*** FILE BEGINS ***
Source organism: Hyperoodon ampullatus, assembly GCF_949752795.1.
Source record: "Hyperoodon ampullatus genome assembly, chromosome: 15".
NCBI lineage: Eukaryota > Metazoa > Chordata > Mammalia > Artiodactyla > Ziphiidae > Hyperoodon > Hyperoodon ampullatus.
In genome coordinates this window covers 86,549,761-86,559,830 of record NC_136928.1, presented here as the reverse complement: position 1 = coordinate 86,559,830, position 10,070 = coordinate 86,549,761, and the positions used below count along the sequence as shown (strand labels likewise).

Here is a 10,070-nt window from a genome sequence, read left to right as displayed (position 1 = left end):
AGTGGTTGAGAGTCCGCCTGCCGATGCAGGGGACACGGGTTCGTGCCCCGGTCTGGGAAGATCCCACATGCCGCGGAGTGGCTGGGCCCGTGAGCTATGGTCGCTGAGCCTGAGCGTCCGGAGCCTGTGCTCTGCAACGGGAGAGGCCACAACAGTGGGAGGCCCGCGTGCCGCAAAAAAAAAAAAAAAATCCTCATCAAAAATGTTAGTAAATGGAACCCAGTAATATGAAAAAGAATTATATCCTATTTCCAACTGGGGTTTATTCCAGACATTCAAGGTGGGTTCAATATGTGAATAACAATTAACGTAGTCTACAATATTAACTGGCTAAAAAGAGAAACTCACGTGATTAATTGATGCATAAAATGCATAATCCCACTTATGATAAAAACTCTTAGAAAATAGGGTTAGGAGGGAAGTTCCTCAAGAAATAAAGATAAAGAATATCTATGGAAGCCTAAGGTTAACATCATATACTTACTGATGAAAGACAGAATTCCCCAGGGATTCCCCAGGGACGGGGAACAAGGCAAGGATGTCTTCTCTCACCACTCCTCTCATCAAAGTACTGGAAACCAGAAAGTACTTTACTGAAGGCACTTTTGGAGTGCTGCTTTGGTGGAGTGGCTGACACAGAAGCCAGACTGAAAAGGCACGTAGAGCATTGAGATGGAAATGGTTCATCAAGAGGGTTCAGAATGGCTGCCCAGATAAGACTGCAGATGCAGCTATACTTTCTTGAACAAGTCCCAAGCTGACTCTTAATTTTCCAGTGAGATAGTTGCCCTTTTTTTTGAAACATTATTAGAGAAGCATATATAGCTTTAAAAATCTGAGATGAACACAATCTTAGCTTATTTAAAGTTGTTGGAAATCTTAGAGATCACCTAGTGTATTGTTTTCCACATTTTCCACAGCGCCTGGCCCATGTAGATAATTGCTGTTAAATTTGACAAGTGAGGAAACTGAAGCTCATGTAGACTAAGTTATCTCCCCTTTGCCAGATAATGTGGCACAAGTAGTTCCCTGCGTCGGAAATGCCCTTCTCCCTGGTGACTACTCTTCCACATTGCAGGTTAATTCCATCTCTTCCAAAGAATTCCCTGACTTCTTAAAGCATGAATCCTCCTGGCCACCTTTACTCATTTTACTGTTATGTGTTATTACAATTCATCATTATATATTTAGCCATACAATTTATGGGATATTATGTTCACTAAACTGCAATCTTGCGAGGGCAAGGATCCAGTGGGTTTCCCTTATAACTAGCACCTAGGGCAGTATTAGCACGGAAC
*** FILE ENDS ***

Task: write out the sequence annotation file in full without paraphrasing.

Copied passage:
Source organism: Hyperoodon ampullatus, assembly GCF_949752795.1.
Source record: "Hyperoodon ampullatus genome assembly, chromosome: 15".
NCBI lineage: Eukaryota > Metazoa > Chordata > Mammalia > Artiodactyla > Ziphiidae > Hyperoodon > Hyperoodon ampullatus.
In genome coordinates this window covers 86,549,761-86,559,830 of record NC_136928.1, presented here as the reverse complement: position 1 = coordinate 86,559,830, position 10,070 = coordinate 86,549,761, and the positions used below count along the sequence as shown (strand labels likewise).

Here is a 10,070-nt window from a genome sequence, read left to right as displayed (position 1 = left end):
AGTGGTTGAGAGTCCGCCTGCCGATGCAGGGGACACGGGTTCGTGCCCCGGTCTGGGAAGATCCCACATGCCGCGGAGTGGCTGGGCCCGTGAGCTATGGTCGCTGAGCCTGAGCGTCCGGAGCCTGTGCTCTGCAACGGGAGAGGCCACAACAGTGGGAGGCCCGCGTGCCGCAAAAAAAAAAAAAAAATCCTCATCAAAAATGTTAGTAAATGGAACCCAGTAATATGAAAAAGAATTATATCCTATTTCCAACTGGGGTTTATTCCAGACATTCAAGGTGGGTTCAATATGTGAATAACAATTAACGTAGTCTACAATATTAACTGGCTAAAAAGAGAAACTCACGTGATTAATTGATGCATAAAATGCATAATCCCACTTATGATAAAAACTCTTAGAAAATAGGGTTAGGAGGGAAGTTCCTCAAGAAATAAAGATAAAGAATATCTATGGAAGCCTAAGGTTAACATCATATACTTACTGATGAAAGACAGAATTCCCCAGGGATTCCCCAGGGACGGGGAACAAGGCAAGGATGTCTTCTCTCACCACTCCTCTCATCAAAGTACTGGAAACCAGAAAGTACTTTACTGAAGGCACTTTTGGAGTGCTGCTTTGGTGGAGTGGCTGACACAGAAGCCAGACTGAAAAGGCACGTAGAGCATTGAGATGGAAATGGTTCATCAAGAGGGTTCAGAATGGCTGCCCAGATAAGACTGCAGATGCAGCTATACTTTCTTGAACAAGTCCCAAGCTGACTCTTAATTTTCCAGTGAGATAGTTGCCCTTTTTTTTGAAACATTATTAGAGAAGCATATATAGCTTTAAAAATCTGAGATGAACACAATCTTAGCTTATTTAAAGTTGTTGGAAATCTTAGAGATCACCTAGTGTATTGTTTTCCACATTTTCCACAGCGCCTGGCCCATGTAGATAATTGCTGTTAAATTTGACAAGTGAGGAAACTGAAGCTCATGTAGACTAAGTTATCTCCCCTTTGCCAGATAATGTGGCACAAGTAGTTCCCTGCGTCGGAAATGCCCTTCTCCCTGGTGACTACTCTTCCACATTGCAGGTTAATTCCATCTCTTCCAAAGAATTCCCTGACTTCTTAAAGCATGAATCCTCCTGGCCACCTTTACTCATTTTACTGTTATGTGTTATTACAATTCATCATTATATATTTAGCCATACAATTTATGGGATATTATGTTCACTAAACTGCAATCTTGCGAGGGCAAGGATCCAGTGGGTTTCCCTTATAACTAGCACCTAGGGCAGTATTAGCACGGAAC